Glossary of terms

folded gneiss, Shetland. Photo, D Fettes

The SCMR has established a glossary of about 1200 terms dealing with metamorphic rocks.

The glossary contains, in alphabetical order, definitions, etymology, type localities and literature references for a comprehensive list of terms related to metamorphic rocks and their structures, including fault rocks and the whole field of impactites.

In the glossary terms are defined under the following categories:

  • Recommended terms are those recommended for use in international papers and books. When used without a further qualification it is assumed that they refer to the definition given in the SCMR glossary.
  • Restricted terms are those not recommended for international use, or if used, such terms have explicitly to be defined, either by referring to the corresponding definition given in the SCMR glossary, or by citing the author's own definition. The SCMR recommends the replacement of restricted terms by recommended terms whenever practical.
  • Unnecessary terms are those not recommended for further use and which should be replaced by recommended rock names.

The glossary has been published in hardcopy along with the specialist recommendations (see home page)

Examples of glossary entries

Barrovian-type facies series:(in honour of G Barrow , 1853–1932, who first described and mapped series in 1893 and 1912, using mineral zones; Grampian Highlands of Scotland, Dalradian supergroup, UK) . Type of facies series characterised by the progressive development of garnet, kyanite from lower to higher grades; andalusite, cordierite and glaucophane are absent. The facies represents medium P/T conditions (see Smulikowski et al., Fig. 3, this vol.) and is common in regional metamorphism . It is equivalent to the medium-P/T type of regional metamorphism of Miyashiro (see baric types of metamorphism ). See also Barrow's zones . (Read, 1952, p.278; Fyfe et al., 1958, p.228; Miyashiro, 1961, p.278; Hietanen, 1967, p.195; Turner, 1981, p.375).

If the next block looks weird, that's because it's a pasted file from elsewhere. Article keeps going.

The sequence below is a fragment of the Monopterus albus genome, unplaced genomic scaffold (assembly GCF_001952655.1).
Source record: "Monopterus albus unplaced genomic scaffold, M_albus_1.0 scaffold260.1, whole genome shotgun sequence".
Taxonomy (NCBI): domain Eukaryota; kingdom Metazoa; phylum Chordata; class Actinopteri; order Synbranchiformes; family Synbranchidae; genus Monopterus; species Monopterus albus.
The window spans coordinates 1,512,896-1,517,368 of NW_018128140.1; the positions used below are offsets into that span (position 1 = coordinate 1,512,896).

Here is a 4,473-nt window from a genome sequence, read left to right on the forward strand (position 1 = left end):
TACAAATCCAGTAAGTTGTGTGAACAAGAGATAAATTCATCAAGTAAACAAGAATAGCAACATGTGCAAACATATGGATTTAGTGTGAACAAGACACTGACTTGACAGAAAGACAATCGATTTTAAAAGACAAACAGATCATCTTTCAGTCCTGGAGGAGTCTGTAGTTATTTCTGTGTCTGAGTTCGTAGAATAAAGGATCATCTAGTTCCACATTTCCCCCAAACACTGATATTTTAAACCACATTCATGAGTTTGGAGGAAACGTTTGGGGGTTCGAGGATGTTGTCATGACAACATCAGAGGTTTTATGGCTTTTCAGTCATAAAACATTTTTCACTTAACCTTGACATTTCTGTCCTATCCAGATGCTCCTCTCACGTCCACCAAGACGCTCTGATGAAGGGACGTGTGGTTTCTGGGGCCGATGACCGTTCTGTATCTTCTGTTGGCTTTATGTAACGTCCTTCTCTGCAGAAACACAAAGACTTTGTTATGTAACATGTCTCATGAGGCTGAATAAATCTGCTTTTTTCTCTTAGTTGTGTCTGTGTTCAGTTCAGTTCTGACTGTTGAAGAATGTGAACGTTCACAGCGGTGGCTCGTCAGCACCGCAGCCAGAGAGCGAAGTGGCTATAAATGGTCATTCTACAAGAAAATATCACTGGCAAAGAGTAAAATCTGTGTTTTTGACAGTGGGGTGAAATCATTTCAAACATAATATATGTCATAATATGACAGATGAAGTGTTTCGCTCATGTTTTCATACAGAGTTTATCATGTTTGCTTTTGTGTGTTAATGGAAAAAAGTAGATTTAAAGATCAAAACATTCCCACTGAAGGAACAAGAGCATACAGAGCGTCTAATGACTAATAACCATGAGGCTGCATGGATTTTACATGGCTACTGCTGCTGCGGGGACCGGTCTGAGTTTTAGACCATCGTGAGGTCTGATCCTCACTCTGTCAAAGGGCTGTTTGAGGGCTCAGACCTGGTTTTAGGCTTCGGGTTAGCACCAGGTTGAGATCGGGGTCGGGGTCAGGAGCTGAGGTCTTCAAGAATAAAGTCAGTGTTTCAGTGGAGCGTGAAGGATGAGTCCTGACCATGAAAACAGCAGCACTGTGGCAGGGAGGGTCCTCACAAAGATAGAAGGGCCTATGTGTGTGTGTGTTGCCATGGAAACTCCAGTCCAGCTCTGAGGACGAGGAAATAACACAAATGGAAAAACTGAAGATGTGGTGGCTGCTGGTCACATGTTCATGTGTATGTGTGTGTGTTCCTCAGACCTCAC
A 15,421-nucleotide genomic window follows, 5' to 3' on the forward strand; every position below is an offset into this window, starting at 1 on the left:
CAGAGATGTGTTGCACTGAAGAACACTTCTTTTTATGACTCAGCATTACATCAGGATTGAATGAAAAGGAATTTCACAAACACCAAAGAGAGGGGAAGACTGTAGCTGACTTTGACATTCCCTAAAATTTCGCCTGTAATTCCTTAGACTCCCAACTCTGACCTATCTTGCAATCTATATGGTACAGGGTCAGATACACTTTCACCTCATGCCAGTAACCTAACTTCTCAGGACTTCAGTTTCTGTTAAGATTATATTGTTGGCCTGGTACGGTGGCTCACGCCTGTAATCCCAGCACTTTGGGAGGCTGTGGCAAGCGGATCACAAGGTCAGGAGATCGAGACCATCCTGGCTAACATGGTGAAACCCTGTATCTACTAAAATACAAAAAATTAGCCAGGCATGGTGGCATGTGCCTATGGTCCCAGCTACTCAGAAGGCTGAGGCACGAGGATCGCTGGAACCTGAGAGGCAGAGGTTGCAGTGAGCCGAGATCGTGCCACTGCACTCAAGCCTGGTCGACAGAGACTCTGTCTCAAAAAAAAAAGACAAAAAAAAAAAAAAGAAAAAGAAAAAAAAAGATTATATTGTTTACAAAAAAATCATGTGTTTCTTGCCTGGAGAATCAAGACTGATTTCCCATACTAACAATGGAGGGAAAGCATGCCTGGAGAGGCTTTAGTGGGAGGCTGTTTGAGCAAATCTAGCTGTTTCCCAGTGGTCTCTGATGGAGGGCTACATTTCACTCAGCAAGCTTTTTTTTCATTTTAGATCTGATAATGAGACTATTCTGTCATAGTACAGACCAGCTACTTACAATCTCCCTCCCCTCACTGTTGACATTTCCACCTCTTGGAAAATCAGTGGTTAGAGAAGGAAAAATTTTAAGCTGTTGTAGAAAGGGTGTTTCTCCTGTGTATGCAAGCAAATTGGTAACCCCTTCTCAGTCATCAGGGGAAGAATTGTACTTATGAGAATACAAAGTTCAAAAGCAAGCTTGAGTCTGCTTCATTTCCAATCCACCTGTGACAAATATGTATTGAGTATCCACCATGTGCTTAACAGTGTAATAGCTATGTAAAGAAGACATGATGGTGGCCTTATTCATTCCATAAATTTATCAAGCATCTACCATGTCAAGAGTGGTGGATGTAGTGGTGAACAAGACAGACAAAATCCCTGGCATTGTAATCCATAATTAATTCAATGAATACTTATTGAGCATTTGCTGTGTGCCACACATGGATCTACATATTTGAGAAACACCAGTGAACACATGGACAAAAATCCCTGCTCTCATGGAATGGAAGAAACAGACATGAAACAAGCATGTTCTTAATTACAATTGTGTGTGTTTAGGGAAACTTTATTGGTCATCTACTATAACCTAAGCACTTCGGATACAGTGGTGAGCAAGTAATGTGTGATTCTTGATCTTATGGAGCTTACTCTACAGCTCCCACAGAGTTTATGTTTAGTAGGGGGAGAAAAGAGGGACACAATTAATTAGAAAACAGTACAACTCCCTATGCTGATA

Epizone: (Greek epi , upon and zônê , zone). Zone of low-grade metamorphic rocks characterised by illite Kübler index (KI) mean values less than 0.25 Δº2Θ CuK α. The term was originally proposed by Becke and by Grubenmann to indicate a shallow depth of metamorphism (including contact metamorphism for Grubenmann); as such it was synonymous with epimetamorphic zone . This latter usage is now regarded as unnecessary and at present epizone is mainly used in the context of illite Kübler index investigations. Cf. epimetamorphism . (Grubenmann 1904, p.57;Grubenmann & Niggli 1924, p.374, 397; Lindgren 1933, p.95; Kübler 1967, p.111; Kübler 1968, p.393; Kübler 1984, p.578)

Impact pseudotachylite: (Greek pseudês , false, tachys ,quick, and lithos , stone). Pseudotachylite produced by impact metamorphism . Dyke -like breccia formed by frictional melting in the basement of impact craters , resulting often in irregular vein-like networks. Typically, it contains unshocked and shocked mineral and lithic clasts in a fine-grained aphanitic matrix. See also melt vein . (Shand, 1916, p.198; Dence, 1971, p.5555; Stöffler et al., 1988, p.289, Fig.8, Table2; Reimold, 1995, p.247; Spray, 1998, p.195; Dressler & Reimold, 2004, p.2–36).

P-T- t path: Changing pressure-temperature conditions experienced by a mineral or a rock with time, or a line-curve on a P-T grid showing these changes. (OU; Yardley, 1989, p. 198; Spear, 1993, p.2; Miyashiro, 1994, p. 352).

Pressure shadow: (German Streckungshof ). Area of low strain in a deformed rock that was protected from the maximum compressive stress by its proximity to a rigid body, either a porphyroblast or a porphyroclast . The area of low strain may preserve pre-existing structures or space may be created in which new minerals may grow. The growth of new minerals, typically quartz or calcite, in the low-strain area may resemble a beard particularly if the minerals have a fibrous habit, hence bearded structure . Syn. strain shadow. (Mügge, 1930, p.475; Spry, 1969, p.240; Ramsay & Huber, 1983, p.279; Vernon, 2004, p.477).

Schollen: (German Scholle , clod, flake). In a migmatite , blocks or rafts of paleosome within the neosome ; the structure is similar to agmatite but the neosome is more abundant so that the disrupted blocks float like rafts. (OU; Mehnert, 1968, p.15; Ashworth, 1985, p.3).

Solvus: (Latin solvere , to dissolve). Curved P-T-X line or surface that separates the field of homogeneous solid solution from the field of limited mutual solid solution; Cf. liquidus. (Edgar, 1974, p.21; Bucher & Frey, 1994, p.122).

Tektite: (Greek têktos , molten). Impact glass formed at terrestrial impact craters from melt ejected ballistically and deposited as aerodynamically shaped bodies in a strewn field outside the continuous ejecta blanket . The size of tektites ranges from the submillimetre range ( microtektites , generally found in deep-sea sediments) to the subdecimetre range, rarely to decimetres. (Suess, 1900, p.191; Spencer, 1933a, p.117; Park, 1989b, p.554; Glass, 1990, p.393).